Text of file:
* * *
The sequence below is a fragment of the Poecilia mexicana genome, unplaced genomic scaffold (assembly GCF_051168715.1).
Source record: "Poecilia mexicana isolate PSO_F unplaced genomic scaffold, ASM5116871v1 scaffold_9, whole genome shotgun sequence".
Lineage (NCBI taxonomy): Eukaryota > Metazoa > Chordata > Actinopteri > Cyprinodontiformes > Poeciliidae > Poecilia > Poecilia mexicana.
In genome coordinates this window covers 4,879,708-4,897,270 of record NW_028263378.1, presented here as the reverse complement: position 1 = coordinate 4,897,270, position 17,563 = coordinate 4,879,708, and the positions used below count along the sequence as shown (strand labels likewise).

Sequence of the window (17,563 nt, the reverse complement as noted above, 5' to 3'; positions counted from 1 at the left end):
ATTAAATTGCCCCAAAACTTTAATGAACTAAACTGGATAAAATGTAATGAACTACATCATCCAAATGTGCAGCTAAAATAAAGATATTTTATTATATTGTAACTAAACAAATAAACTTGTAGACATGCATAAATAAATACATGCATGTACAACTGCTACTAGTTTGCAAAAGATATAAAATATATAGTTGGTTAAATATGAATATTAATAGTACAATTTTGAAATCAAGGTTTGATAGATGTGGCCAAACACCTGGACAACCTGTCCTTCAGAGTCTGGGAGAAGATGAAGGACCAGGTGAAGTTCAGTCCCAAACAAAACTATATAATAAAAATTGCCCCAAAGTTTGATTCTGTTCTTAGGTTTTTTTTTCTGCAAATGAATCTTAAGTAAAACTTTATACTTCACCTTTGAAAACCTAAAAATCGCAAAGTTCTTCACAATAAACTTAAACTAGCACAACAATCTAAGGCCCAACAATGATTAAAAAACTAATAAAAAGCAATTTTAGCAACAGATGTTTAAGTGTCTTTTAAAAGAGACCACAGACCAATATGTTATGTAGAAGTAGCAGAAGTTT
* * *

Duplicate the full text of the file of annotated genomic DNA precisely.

The sequence below is a fragment of the Poecilia mexicana genome, unplaced genomic scaffold (assembly GCF_051168715.1).
Source record: "Poecilia mexicana isolate PSO_F unplaced genomic scaffold, ASM5116871v1 scaffold_9, whole genome shotgun sequence".
Lineage (NCBI taxonomy): Eukaryota > Metazoa > Chordata > Actinopteri > Cyprinodontiformes > Poeciliidae > Poecilia > Poecilia mexicana.
In genome coordinates this window covers 4,879,708-4,897,270 of record NW_028263378.1, presented here as the reverse complement: position 1 = coordinate 4,897,270, position 17,563 = coordinate 4,879,708, and the positions used below count along the sequence as shown (strand labels likewise).

Sequence of the window (17,563 nt, the reverse complement as noted above, 5' to 3'; positions counted from 1 at the left end):
ATTAAATTGCCCCAAAACTTTAATGAACTAAACTGGATAAAATGTAATGAACTACATCATCCAAATGTGCAGCTAAAATAAAGATATTTTATTATATTGTAACTAAACAAATAAACTTGTAGACATGCATAAATAAATACATGCATGTACAACTGCTACTAGTTTGCAAAAGATATAAAATATATAGTTGGTTAAATATGAATATTAATAGTACAATTTTGAAATCAAGGTTTGATAGATGTGGCCAAACACCTGGACAACCTGTCCTTCAGAGTCTGGGAGAAGATGAAGGACCAGGTGAAGTTCAGTCCCAAACAAAACTATATAATAAAAATTGCCCCAAAGTTTGATTCTGTTCTTAGGTTTTTTTTTCTGCAAATGAATCTTAAGTAAAACTTTATACTTCACCTTTGAAAACCTAAAAATCGCAAAGTTCTTCACAATAAACTTAAACTAGCACAACAATCTAAGGCCCAACAATGATTAAAAAACTAATAAAAAGCAATTTTAGCAACAGATGTTTAAGTGTCTTTTAAAAGAGACCACAGACCAATATGTTATGTAGAAGTAGCAGAAGTTT